Can Vaccine-Exempt Employees Be Placed on Unpaid Leave?

Related Posts
  • Strategies for Enhancing Mental Health in the Workplace Read More
  • Are Your Workers Really Independent Contractors—or Are They Employees? Read More
  • Help! What Language Are My Gen Z Coworkers Speaking? Read More
Covid vaccine

A recent announcement from United Airlines stated that employees who have been exempted from its vaccine mandate will be placed on unpaid leave. This novel move has many asking, “Is that legal?”

By now, it has been established that an employer may legally mandate the COVID-19 vaccine for its workers. The U.S. Department of Justice issued an opinion letter, the EEOC has issued guidance, and court cases affirming mandates have already started to make their way through the judicial system.

The law also provides two exemptions to an employer vaccine mandate: a medical exception under the Americans with Disabilities Act (ADA), and a religious exception under Title VII of the Civil Rights Act.

Although these exemptions exist, it is important for both employers and employees to understand that they are not final. An employee may meet the initial criteria for an exemption, but that does not necessarily mean the employee can continue at work mandate-free. Employers must determine whether they can provide such employees with a reasonable accommodation in order to ensure their safety and the safety of their other employees. What constitutes a reasonable accommodation will depend on a variety of factors, including the industry, job duties of the individual, and what alternatives are possible.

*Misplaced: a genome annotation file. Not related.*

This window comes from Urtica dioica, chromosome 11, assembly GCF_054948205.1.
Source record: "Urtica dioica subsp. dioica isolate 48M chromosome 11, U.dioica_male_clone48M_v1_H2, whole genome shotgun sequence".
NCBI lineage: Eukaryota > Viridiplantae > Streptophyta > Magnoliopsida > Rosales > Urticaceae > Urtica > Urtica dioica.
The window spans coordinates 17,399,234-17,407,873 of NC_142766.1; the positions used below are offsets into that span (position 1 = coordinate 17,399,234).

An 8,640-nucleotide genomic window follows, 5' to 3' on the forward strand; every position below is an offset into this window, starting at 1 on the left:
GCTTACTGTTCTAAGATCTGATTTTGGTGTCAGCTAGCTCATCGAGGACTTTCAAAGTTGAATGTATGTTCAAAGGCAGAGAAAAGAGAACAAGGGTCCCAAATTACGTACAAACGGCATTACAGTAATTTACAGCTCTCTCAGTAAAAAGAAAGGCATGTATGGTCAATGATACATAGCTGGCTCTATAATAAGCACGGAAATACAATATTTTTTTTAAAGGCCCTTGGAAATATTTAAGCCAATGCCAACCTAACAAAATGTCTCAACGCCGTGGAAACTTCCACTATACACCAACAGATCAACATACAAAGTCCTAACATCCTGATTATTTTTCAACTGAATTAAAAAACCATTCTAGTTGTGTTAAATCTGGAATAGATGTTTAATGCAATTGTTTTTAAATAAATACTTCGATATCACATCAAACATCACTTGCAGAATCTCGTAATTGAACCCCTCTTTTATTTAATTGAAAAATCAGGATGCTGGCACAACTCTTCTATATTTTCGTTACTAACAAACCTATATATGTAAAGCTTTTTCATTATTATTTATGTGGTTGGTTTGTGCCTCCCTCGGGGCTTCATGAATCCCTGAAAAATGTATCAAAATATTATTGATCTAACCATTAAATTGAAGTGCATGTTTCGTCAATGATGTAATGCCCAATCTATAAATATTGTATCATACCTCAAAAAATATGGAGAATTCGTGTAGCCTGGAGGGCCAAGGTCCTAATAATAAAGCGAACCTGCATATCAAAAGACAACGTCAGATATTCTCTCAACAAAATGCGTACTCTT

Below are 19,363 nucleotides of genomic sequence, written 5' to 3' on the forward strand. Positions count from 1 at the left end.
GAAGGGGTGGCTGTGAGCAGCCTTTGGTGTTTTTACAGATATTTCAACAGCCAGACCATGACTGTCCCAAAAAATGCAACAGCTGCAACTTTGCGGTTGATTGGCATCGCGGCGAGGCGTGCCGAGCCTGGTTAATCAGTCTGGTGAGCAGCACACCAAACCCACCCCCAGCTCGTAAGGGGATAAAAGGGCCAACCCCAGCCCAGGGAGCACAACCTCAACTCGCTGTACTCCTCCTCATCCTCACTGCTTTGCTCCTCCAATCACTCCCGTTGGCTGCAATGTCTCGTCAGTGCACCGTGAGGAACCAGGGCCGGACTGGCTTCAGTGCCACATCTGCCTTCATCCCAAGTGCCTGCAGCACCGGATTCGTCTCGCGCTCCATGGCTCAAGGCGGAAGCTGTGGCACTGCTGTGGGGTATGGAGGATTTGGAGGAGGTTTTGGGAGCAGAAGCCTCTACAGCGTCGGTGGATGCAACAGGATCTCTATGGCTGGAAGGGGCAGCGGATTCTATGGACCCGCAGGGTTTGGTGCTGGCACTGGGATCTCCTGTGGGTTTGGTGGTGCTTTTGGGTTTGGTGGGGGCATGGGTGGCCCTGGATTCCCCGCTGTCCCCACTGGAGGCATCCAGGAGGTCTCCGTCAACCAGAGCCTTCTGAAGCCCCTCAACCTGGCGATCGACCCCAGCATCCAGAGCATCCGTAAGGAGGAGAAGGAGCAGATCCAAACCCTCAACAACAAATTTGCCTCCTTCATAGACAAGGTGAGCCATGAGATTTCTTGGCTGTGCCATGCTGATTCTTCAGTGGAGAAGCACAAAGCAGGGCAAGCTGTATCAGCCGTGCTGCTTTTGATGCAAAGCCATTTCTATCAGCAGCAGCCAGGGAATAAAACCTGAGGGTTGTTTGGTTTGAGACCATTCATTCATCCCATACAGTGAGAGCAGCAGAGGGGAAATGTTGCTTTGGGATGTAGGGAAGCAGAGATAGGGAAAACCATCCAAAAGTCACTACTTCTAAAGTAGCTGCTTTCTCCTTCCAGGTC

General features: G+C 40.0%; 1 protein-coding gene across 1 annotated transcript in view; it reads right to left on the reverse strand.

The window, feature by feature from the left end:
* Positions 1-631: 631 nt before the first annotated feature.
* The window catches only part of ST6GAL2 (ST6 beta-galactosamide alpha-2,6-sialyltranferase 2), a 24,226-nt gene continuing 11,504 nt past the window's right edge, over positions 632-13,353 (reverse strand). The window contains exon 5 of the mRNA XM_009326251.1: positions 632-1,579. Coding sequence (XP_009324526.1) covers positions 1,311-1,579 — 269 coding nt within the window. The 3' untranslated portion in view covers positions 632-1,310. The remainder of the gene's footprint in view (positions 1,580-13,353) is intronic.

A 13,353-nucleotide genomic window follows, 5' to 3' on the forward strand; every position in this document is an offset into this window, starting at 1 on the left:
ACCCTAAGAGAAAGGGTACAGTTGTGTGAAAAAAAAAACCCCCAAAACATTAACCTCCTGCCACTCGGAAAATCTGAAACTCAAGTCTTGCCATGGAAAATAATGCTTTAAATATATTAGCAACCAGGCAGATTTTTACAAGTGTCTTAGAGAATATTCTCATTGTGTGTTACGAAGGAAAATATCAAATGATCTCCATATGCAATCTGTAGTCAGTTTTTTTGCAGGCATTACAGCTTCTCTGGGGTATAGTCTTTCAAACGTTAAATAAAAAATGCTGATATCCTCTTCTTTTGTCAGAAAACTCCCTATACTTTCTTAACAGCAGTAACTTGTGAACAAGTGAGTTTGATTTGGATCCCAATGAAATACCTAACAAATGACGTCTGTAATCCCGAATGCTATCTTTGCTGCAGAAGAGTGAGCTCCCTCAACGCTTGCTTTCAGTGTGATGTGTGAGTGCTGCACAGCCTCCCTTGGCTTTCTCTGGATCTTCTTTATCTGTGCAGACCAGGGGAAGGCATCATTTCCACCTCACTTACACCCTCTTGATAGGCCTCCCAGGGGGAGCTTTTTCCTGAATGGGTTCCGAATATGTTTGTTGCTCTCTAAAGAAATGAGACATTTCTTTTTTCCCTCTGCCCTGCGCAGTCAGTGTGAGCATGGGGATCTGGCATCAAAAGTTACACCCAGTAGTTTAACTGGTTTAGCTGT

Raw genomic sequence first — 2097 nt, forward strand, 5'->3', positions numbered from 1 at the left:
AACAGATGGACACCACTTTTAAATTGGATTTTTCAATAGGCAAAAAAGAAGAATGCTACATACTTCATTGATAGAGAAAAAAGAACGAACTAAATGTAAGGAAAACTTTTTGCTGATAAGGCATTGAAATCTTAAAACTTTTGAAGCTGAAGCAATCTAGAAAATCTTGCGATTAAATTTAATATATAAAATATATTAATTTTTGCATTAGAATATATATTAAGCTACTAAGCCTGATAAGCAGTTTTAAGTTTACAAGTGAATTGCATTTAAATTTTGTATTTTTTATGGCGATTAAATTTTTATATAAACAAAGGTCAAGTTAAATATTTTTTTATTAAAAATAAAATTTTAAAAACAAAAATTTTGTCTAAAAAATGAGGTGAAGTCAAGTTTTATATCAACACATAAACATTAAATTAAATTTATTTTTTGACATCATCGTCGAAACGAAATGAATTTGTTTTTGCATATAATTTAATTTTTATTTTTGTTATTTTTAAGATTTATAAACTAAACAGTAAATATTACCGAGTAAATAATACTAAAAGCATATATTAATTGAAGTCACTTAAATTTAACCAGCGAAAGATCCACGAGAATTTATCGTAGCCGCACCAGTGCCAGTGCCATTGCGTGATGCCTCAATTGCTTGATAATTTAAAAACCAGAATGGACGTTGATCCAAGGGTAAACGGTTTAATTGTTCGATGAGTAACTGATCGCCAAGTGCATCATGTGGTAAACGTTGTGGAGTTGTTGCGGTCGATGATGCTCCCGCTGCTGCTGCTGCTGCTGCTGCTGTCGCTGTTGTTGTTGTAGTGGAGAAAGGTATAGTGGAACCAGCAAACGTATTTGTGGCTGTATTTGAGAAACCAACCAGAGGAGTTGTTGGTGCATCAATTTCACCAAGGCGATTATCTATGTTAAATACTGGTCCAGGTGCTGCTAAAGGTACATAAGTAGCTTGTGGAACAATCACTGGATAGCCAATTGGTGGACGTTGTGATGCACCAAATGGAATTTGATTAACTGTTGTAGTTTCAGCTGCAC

In certain circumstances, a reasonable accommodation may include unpaid leave. United Airlines is a large employer with workers in a variety of roles. Accordingly, their policy concerning vaccine-exempt employees varies as well. Those employees who are ground staff and customer-facing, such as gate agents, flight attendants, and pilots, and who are unwilling or unable to get the COVID-19 vaccine, will be accommodated by being placed on unpaid leave until the pandemic “meaningfully recedes.” These workers are exposed to a variety of individuals from all around the world, often on a daily basis. With the threat of variants and differing vaccinations rates, it is understandable that it would be difficult for United to find an accommodation for these unvaccinated employees that would allow them to fully function in their roles.

United also announced that it would place other employees, such as baggage handlers and mechanics, on unpaid leave pending implementation of an in-house means of testing employees. Given that these employees are not as exposed to the public, providing weekly testing appears to be a reasonable accommodation for those unwilling or unable to be vaccinated. United noted in its announcement that it had not yet determined accommodations for office staff. Those workers are most likely to be able to work remotely, providing a relatively easy accommodation option.

United’s take on providing a reasonable accommodation is a great example of the fact-specific approach employers must take in order to balance the safety of their work environment with the rights of employees. Employers should take a look at their own mandate and exemption policies and seek the counsel of qualified attorneys to ensure compliance with the law.

For additional coverage of vaccines in the workplace, see here (religious and medical exemptions), here (workplace vaccine mandates), or here (financial incentives for getting vaccinated).